June 21, 2012 - 12:00am

GAZA, June 20 (Xinhua) -- Palestinian refugee Abdel Majid al- Mabhouh, 81, does not understand the ongoing complexities in politics, but only keeps in mind his right to return to his house and his village that he was forced to leave during the 1948 Arab- Israeli war with his family.

Al-Mabhouh, his parents and six brothers had been forced to leave their village Beit Tima, north of the Gaza Strip, during the war. They then lived temporarily under tough circumstances in a house of a relative in Gaza, and then they all moved to live in Jabalia refugee camp in northern Gaza Strip.

Jabalia is one of dozens of refugee camps established by the United Nations Relief and Work Agency (UNWA) in the Gaza Strip, the West Bank, Jordan, Syria and Lebanon. The Palestinians marked on Wednesday the 12th anniversary of UNRWA's approval of the International Day of Refugees.

Al-Mabhouh feels pain on this day as he has been living for 64 years in a refugee camp in the impoverished Gaza Strip, away from his land and house. However, he gets relieved when he recalls memories in the village and speaks about his properties amid hope that he will soon return there.

"I never lost hope to make my dream true. I have this dream in my mind for 64 years, and I always have a strong feeling that this dream will come true," al-Mabhouh told Xinhua, adding "I will never give up struggling for my right although six and a half decades had passed."

Winkles were clear on al-Mabhouh's face, and every winkle tells a story about his tragedies. He always sits down at the entrance of a narrow alley that leads to his house in Jabalia refugee camp, where children surrounds him and he starts telling them stories about how life was beautiful in Beit Tima.

The Palestinians calls the day they became refugees "al-Nakba Day," or catastrophe. They marked the International Day of Refugees and used the anniversary as a way to review their tragedies, issues and problems, especially focusing on how they keep the world attracted to their just cause.

"64 years ago, I was 16 years old. I still remember everything as if everything happened yesterday, when we left our house in Beit Tima, east of al-Majdal, or as Israel call it Ashkelon. I remember how we left during the hard times of the war as Jewish guerillas threatened to kills all of us," said al-Mabhouh.

He went on saying that hundreds of people left everything and escaped to the Gaza Strip. "I still remember that in the beginning of the war, I wasn't able to visit my relatives and we believed that the issue of return for us was a matter of few days and we would go back home. But it took us 64 years."

The old man kept talking about the experience of leaving the village in the heat of the summer in 1948, adding that he still remembers women and children walking on the hot sands. "Some families escaped from their homes and forgot their babies sleeping in their beds."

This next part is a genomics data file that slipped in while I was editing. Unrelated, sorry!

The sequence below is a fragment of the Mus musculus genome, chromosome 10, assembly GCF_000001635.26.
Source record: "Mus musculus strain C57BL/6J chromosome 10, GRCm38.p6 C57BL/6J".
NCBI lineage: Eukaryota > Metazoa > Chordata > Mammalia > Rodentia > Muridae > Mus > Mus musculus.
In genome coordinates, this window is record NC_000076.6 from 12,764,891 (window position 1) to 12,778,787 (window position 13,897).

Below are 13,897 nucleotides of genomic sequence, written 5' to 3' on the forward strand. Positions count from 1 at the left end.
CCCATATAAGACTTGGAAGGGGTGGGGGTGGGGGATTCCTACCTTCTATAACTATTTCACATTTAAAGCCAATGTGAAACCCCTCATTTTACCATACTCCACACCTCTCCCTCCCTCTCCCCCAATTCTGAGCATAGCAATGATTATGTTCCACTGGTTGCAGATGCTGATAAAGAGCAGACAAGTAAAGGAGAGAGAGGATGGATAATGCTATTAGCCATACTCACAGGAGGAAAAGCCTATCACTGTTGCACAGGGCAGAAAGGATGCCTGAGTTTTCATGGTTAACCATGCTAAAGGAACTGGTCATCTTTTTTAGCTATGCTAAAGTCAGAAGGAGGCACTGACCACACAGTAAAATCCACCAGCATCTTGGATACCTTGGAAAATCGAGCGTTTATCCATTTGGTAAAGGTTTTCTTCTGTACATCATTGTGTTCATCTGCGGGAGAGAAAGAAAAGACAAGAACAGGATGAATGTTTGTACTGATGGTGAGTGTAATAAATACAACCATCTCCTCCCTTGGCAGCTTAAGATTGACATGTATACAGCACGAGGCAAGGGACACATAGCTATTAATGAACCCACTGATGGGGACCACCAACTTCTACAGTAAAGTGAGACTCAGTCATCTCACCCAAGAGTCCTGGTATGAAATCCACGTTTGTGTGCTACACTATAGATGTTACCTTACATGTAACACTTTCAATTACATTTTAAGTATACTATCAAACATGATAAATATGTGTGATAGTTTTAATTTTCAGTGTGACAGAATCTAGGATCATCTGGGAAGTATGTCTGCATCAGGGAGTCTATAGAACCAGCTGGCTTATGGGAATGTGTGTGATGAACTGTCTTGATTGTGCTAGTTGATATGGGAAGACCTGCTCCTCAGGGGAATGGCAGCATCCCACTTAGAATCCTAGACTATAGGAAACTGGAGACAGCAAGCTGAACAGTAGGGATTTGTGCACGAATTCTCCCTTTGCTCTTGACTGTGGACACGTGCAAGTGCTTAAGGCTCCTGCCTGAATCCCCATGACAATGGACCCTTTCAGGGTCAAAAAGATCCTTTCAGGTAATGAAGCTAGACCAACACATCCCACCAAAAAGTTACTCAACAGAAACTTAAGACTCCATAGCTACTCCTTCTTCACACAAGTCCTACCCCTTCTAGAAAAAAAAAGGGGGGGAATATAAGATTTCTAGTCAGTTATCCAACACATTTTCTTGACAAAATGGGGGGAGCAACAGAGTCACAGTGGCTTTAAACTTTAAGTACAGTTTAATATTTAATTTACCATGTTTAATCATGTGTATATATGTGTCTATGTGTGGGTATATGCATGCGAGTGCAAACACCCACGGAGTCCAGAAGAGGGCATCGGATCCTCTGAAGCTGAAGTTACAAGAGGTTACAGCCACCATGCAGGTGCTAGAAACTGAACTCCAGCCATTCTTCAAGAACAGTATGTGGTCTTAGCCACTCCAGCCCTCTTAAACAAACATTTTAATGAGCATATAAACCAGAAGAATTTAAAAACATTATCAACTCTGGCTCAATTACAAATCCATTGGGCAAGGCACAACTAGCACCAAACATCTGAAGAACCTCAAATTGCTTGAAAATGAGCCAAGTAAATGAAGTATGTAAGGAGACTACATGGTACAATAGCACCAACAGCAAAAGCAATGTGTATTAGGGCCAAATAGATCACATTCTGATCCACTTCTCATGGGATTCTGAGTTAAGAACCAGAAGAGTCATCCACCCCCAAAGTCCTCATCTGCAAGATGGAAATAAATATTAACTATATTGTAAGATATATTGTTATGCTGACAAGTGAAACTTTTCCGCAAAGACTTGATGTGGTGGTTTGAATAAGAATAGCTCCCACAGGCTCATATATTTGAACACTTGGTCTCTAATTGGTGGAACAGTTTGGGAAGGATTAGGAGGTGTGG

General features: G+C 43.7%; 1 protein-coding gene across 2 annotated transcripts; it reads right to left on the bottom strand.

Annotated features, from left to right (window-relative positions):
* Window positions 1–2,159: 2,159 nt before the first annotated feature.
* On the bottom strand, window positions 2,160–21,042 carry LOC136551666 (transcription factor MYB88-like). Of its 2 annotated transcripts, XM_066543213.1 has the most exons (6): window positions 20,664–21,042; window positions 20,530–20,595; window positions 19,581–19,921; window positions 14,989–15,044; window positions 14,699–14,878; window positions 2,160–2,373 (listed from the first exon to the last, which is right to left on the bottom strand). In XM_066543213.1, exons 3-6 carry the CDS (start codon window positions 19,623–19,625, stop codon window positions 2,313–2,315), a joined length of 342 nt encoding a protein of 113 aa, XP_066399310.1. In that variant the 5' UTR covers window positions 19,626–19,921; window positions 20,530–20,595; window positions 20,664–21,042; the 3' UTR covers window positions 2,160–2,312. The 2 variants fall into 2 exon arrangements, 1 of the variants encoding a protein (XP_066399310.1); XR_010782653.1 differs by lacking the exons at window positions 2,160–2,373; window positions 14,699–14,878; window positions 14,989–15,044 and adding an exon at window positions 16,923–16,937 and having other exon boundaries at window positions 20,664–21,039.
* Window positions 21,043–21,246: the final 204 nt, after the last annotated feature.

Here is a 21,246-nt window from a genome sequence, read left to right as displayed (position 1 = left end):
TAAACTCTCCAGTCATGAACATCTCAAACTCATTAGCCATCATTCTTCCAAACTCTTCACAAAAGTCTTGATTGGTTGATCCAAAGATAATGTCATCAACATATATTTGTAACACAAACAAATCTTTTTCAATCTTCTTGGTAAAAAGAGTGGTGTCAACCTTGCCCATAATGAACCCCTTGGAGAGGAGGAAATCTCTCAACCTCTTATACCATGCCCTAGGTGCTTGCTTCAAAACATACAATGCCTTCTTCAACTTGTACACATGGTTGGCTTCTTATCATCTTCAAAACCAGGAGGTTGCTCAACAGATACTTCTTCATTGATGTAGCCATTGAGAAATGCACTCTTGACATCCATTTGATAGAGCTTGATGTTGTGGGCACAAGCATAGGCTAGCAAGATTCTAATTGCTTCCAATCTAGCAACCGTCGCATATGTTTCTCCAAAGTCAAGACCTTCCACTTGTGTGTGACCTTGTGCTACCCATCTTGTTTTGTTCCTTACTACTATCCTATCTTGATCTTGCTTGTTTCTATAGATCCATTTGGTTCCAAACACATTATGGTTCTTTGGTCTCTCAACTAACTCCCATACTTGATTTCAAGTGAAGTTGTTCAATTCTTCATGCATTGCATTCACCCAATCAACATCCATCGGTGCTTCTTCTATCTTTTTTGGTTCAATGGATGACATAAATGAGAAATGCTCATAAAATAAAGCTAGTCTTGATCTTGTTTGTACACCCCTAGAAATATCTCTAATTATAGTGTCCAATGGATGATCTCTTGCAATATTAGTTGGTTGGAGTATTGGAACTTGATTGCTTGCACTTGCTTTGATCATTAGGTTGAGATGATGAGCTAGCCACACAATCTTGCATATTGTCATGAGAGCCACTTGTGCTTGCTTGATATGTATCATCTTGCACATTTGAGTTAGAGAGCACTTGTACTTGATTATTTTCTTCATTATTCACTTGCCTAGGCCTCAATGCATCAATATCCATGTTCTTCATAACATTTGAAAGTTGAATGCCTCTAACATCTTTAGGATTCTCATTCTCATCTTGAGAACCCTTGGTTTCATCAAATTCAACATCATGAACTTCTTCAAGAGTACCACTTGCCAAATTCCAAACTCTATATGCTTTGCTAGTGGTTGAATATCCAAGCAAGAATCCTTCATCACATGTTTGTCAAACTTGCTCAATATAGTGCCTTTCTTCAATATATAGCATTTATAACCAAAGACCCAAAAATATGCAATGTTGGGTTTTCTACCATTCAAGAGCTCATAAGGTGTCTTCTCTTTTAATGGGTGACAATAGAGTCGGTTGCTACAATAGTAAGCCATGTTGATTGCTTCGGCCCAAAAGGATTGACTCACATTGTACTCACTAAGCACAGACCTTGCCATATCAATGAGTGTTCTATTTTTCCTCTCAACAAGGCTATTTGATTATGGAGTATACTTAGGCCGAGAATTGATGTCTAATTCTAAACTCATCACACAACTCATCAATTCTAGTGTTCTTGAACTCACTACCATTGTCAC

"After we arrived in Gaza, I never expected that we would remain alive. Now I live in Jabalia refugee camp, which is not so far from Beit Tima, it is only 30 kilometers far from here and still can smell it," al-Mabhouh said, adding "It is ridiculous, I live not far from my village and I can't visit it."

The UN General Assembly approved the Palestinian refugees' right of return in resolution number 194, which said "Refugees who want to return can return and live in peace with their neighbors and this has to be done as soon as possible. Compensations should be paid for lost of properties or damages."

However, the question of refugees and right of return has become one of the permanent status issues in the peace talks between Israel and the Palestinians. The Palestinians believe that this issue, which is the most important part to achieve just peace in the Middle East, has to be resolved.

"We had left everything behind and the only thing we have now just documents as a proof that we own the land," said the old man who is married to two wives, Fatima, 70 year-old, and Sou'ad, 67. They all live in one house together with their children and grandchildren.

Ahmed 34, al-Mabhouh youngest son, said as he was sitting beside his father in the refugee camp "I never lived in the pain and (was not) suffering that my father had passed through, but I heard and read accurately about our tragedies and I understood that we own properties of lands. It is our right and we will get it."

Ahmed is always busy taking care of his small family; however, he keeps in mind that one day his family will return back to their village they came from. "If my father dies, I will keep struggling for our right of return and I will educate my children never give up demanding for our legitimate rights."

Zakareya, an 11-year-old grandson of al-Mabhouh, said "I heard in the news about the International Day of Refugees and I understood from my grandfather that our family owns a house and a land in the village of Beit Tima and that our land used to be cultivated with vegetables and fruits."

The Palestinian Central Statistics Bureau said in a report issued on refugees' day that the number of Palestinian refugees registered by UNRWA had reached 5.1 million, adding that 17.1 percent live in the West Bank, 23.8 percent in Gaza, 40 percent in Jordan, and the rest in Syria and Lebanon.


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